Winning Poker: 3 Ways You’re Leaving Money on the Table

6 min read

It’s 2am and your session is over. You sat down eight hours earlier and now you’re ready to leave. You rack up your chips and have exactly $595. Considering you bought in for $300, you’re leaving up $295. Good for you. You pick up your rack to go, and notice that you’ve left three green chips: $75. No matter. It’s only money. You just leave it there.

Chips Winning players know how to avoid leaving money on the table at the end of a session. (Image: Seminole Hard Rock)

No poker player has ever done that, ever. Even so, otherwise thoughtful players may often leave money behind on the table in almost as obvious a manner and give it no mind. Here are the three ways they do this:

Not value betting the river

The game is $2/5 No-Limit Hold ’em and you’re up against a calling station. You’re the button and he’s the cutoff. It’s a loose game and you’re holding Q♠ Q♥. There are two callers in front of you, including the calling station. You raise to $20 and everyone folds except the villain, who calls. The flop is J♠ T♠ 3♦.

The villain checks and you bet $25. He calls. The turn is the 3♥. The villain checks and you bet $60. He calls, again. The river is the 9♦. The villain says, “Just heads up?” and checks. You think maybe he’s checking a straight, setting up a check-raise, and so you check as well and show down your hand.

You’re leaving money on the table.

You should have bet – probably quarter to half pot. Your opponent might have had nothing and folded, or he might have called with some smaller hand. Given how the hand was bet and your read of him as a player, he almost surely doesn’t have a winner.

Sure, he might be setting up some check-raise play with a monster, but you can’t always be afraid of monsters under the bed. Poker is a game of probability, not certainty. It’s much more likely that he has a jack or a 10 or, even worse, and would have called your bet on the river. Otherwise good players fearing the worst sometimes avoid betting on the river just so they won’t bet and lose. But, that failure to value bet and win that money is a big hole in their game. Don’t leave that money on the table.

Leaving too soon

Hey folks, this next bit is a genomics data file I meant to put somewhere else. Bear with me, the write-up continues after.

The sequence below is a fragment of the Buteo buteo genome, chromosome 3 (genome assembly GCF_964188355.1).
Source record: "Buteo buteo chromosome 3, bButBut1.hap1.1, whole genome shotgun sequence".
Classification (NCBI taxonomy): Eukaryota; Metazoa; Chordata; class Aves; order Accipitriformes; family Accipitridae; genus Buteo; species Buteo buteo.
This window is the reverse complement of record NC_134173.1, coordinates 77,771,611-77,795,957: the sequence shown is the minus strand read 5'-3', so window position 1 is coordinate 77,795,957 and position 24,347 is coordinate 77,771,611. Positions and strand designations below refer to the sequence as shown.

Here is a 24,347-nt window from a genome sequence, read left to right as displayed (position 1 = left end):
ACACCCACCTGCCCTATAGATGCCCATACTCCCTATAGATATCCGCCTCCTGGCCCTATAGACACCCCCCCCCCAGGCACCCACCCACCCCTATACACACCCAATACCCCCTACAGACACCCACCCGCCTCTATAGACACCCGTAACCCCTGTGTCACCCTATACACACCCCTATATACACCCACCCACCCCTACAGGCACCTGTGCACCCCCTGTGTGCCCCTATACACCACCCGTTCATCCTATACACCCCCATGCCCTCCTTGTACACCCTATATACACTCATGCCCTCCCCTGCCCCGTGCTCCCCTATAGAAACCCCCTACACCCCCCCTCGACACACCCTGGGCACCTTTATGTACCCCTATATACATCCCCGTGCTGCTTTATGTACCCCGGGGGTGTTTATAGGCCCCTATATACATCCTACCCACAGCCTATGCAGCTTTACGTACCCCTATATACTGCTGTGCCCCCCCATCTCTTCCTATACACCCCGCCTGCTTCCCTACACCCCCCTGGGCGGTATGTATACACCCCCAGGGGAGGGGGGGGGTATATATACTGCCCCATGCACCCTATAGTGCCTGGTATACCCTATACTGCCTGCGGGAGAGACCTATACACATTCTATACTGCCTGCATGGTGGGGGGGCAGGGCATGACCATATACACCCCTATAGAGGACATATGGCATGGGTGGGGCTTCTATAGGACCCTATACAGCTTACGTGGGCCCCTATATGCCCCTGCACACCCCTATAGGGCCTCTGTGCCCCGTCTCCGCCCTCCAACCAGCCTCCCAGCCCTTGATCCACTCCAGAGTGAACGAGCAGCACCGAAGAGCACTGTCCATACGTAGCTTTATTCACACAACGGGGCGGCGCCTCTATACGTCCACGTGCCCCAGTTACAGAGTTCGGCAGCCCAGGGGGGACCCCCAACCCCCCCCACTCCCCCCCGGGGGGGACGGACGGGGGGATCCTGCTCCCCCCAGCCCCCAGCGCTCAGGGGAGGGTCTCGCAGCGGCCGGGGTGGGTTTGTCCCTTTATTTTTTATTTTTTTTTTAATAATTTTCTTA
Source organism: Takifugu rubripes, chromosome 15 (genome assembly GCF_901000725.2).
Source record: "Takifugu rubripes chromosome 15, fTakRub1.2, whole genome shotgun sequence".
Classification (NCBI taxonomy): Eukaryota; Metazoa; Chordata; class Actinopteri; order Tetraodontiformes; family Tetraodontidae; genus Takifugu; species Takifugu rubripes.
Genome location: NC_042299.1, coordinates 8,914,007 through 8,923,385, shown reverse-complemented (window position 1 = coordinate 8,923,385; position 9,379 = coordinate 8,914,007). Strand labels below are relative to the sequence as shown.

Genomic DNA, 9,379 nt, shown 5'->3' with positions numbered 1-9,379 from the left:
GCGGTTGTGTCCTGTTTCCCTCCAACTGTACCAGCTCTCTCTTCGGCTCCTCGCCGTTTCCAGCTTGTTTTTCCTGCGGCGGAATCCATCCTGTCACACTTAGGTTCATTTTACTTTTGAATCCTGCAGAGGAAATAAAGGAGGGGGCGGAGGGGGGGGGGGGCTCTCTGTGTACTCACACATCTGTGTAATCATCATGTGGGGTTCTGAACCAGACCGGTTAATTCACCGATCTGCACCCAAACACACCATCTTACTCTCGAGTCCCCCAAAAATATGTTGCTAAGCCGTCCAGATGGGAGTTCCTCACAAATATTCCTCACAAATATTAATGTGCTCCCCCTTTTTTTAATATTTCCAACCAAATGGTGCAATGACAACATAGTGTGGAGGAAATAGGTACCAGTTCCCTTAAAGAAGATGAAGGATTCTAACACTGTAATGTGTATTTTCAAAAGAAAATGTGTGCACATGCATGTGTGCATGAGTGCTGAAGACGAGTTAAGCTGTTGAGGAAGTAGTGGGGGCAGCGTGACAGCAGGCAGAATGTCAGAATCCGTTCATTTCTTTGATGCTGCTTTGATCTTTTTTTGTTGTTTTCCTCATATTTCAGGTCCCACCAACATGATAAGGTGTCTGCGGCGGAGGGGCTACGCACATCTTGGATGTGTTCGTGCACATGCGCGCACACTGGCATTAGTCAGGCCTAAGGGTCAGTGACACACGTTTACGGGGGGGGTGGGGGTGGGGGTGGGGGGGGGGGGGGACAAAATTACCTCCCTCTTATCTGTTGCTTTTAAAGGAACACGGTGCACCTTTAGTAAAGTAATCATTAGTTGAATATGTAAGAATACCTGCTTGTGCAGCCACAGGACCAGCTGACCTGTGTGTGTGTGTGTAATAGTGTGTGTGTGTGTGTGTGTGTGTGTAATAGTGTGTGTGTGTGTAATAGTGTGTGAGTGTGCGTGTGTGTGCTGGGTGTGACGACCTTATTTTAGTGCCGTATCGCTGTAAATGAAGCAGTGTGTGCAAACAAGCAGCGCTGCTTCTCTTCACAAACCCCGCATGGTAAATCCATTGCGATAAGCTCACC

You have a great table and the stacks are deep. Three of your opponents are fish who have seemingly bottomless pockets, and who keep reloading. There’s no one noticeably better than you, and you’re playing a great game. Filled with confidence, you’ve been running over the table. You’re up $1,100 and feel like you can practically read your opponents’ hands. Even so, you start worrying that you’ll lose back your winnings and are at what you think is probably the high point of your night.

You’re hardly ever up $500 and here you are, up $1,100. Your winning can’t go on forever, you think, so you leave while the going is good to lock in your win. And again, you’re leaving money on the table.

Sure, you’re up, and up a lot, and leaving now will guarantee you have a lot of extra coin in your pocket. But, if you want to be a long-term winner, you can’t think like that. Poker is one long game and this individual session isn’t what matters: the next time you play, you’ll probably find the conditions aren’t so good.

I’ve you’re feeling on top of your game and the conditions are perfect, there’s no good reason why you shouldn’t continue to have a large edge over your opponents and keep making money. The deck doesn’t know that you’re winning, and your opponents may well be intimidated and more easily manipulated than if you were an unknown player or have been losing.

Keep playing while you have this big edge in this great game. If you leave now, you’ll be leaving money in front of other players that might well have ended up with you.


You brought $1,500 to a $2/5 game only to get slammed in your third hand, losing your initial buy-in of $500 to a set when you had top two. It happens.

So, you buy in again for another $500, but the guy to your left is picking you apart as if he can see your cards. He three-bets you so many times your head is spinning and, before long, you’ve rebought and are down to your last $200. You’re feeling seasick and demoralized.

You post the big blind and see you have been dealt 9♠ 8♠ – your favorite hand. Unfortunately, the pot is four-bet when it gets to you: $15, $40, $200. You have exactly $195 left and you figure, “Hell, I’m already in for $5. I’ll win this hand or go home.” So, you call.

You’re leaving money on the table.

In all likelihood, you just left your last $200 on the table. Sure you may win, but you’re drawing very thin, aren’t getting sufficient pot odds, have no implied odds if you somehow hit your hand, and you’ve let your emotions get the better of you. The $200 at the end of your session is worth exactly the same as it was on your first hand when you never would have called in this situation.

Rather than call, you should have given up on the hand, recognized that you weren’t at your best, and taken your remaining $195 and gone right home. You could lick your wounds and come back another day, $195 richer than if you left it on the table for the probable pot winner to enjoy.

When you cash out at the end of the night, you surely wouldn’t leave behind three green chips so, why do so by failing to take the right betting action? The money you leave on the table is money you can otherwise add to your bottom line.

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